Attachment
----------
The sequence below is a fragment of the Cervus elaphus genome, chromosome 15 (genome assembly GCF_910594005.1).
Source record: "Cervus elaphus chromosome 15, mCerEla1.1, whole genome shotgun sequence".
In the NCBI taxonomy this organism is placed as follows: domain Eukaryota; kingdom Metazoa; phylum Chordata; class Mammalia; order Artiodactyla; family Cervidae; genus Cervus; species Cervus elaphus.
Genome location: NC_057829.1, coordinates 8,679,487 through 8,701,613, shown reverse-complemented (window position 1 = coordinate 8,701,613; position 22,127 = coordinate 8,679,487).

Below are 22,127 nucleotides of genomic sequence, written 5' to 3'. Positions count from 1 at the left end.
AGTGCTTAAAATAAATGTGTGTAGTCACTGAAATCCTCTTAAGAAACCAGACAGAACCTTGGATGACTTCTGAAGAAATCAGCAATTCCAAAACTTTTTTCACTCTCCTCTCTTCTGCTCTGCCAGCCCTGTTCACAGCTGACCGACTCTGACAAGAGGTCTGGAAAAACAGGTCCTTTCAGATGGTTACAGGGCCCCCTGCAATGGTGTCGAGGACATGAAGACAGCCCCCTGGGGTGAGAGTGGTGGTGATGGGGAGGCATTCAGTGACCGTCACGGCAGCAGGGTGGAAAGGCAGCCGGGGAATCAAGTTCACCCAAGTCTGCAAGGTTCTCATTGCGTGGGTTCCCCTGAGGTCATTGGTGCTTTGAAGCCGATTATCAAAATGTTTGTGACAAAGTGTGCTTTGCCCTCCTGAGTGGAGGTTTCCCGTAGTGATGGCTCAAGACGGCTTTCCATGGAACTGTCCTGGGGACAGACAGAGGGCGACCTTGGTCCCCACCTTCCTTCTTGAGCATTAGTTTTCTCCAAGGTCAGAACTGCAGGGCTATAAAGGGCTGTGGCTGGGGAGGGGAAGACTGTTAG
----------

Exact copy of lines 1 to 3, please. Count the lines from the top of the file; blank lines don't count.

The sequence below is a fragment of the Cervus elaphus genome, chromosome 15 (genome assembly GCF_910594005.1).
Source record: "Cervus elaphus chromosome 15, mCerEla1.1, whole genome shotgun sequence".
In the NCBI taxonomy this organism is placed as follows: domain Eukaryota; kingdom Metazoa; phylum Chordata; class Mammalia; order Artiodactyla; family Cervidae; genus Cervus; species Cervus elaphus.